The C.A.M. Report
Complementary and Alternative Medicine: Fair, Balanced, and to the Point
  • About this web log

    This blog is intended as an objective and dispassionate source of information on the latest CAM research. Since my background is in pharmacy and allopathic medicine, I view all CAM as advancing through the development pipeline to eventually become integrated into mainstream medical practice. Some will succeed while others fail. But all are treated fairly here.

  • About the author

    John Russo, Jr., PharmD, is president of The MedCom Resource, Inc. Previously, he was senior vice president of medical communications at www.Vicus.com, a complementary and alternative medicine website.

  • Common sense considerations

    The material on this weblog is for informational purposes. It is not medical advice or counsel. Be smart, consult your health professional before using CAM.

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    B vitamins and the risk of dementia

    Researchers at Harvard Medical School, in Boston, examined the effect of taking folic acid, vitamin B-12, and vitamin B-6 on cognitive change in women with cardiovascular disease or risk factors cardiovascular disease.

    First, the details.

    • 5442 female health professionals with at least 3 coronary risk factors were randomly assigned to a treatment group.
    • They tested the effect of different combinations of B vitamins (2.5 mg folic acid/day, 50 mg vitamin B-6/day, and 1 mg vitamin B-12/day).
    • Testing of cognitive function was conducted over the phone up to 4 times over 5.4 years using 5 tests of general cognition, verbal memory, and category fluency.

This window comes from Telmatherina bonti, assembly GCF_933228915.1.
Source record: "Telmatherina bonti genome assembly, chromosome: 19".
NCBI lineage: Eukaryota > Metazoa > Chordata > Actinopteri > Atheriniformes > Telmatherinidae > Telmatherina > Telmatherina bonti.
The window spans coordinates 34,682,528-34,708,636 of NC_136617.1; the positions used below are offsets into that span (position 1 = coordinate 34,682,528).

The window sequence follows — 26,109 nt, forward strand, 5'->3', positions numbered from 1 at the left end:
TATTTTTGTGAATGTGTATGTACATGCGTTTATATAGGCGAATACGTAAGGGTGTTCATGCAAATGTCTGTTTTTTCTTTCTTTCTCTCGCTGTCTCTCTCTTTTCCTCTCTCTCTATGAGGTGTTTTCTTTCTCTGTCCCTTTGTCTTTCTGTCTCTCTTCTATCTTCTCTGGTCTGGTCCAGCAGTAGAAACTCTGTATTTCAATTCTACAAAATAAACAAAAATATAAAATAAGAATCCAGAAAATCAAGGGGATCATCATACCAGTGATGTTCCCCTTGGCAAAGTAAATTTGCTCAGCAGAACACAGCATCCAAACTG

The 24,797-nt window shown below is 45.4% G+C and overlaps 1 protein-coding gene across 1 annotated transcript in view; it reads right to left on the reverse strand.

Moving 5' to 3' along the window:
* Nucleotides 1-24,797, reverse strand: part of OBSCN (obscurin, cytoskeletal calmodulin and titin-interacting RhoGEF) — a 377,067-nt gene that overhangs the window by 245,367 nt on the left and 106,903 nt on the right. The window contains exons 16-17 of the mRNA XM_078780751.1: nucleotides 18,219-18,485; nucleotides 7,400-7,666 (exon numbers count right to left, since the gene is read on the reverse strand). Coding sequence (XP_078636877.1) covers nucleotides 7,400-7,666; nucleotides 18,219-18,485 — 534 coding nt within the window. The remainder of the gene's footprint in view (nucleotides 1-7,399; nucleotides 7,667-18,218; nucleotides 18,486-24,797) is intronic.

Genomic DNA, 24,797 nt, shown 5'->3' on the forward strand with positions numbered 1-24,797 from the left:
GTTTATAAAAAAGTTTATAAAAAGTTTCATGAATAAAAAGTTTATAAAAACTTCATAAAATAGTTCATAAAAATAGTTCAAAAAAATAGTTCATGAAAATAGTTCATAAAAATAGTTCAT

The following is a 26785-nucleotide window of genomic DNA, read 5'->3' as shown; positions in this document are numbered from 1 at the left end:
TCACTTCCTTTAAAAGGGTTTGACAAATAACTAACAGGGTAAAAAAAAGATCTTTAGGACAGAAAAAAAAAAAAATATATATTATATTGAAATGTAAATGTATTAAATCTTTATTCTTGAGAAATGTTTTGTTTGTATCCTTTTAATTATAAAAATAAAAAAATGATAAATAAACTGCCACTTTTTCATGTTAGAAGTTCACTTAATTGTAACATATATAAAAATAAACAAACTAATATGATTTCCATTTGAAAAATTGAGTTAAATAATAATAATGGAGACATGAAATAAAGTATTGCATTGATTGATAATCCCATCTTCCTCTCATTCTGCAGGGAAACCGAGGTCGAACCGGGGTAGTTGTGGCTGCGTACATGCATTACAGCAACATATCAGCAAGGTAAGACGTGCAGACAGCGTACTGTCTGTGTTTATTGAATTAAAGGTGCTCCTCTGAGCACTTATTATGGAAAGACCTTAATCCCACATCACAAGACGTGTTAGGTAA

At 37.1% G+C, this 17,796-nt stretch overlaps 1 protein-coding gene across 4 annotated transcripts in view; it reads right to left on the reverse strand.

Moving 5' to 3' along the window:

• Cognitive function includes “thinking”, “feeling”, “sensing,” and “intuition.”

    And, the results.

    • Over the time of the study, cognitive change from baseline did not differ between the B vitamin and placebo groups.
    • However, the results suggest that supplementation with B vitamins may have helped preserve cognition among women with a low dietary intake of B vitamins at the start of the study.
      • The cutoff for a “low” intake of vitamin B-6 was 1.9 mg/day and for folate 279 grams/day.

    The bottom line?

    The authors concluded, “Combined B vitamin supplementation did not delay cognitive decline among women with cardiovascular disease or cardiovascular disease risk factors. The possible cognitive benefits of supplementation among women with a low dietary intake of B vitamins warrant further study.”

    Only in the small segment of the population who have low dietary intakes of folate, vitamin B-6, and vitamin B-12 might taking these supplements help preserve cognitive function.

    12/3/11 10:36 JR

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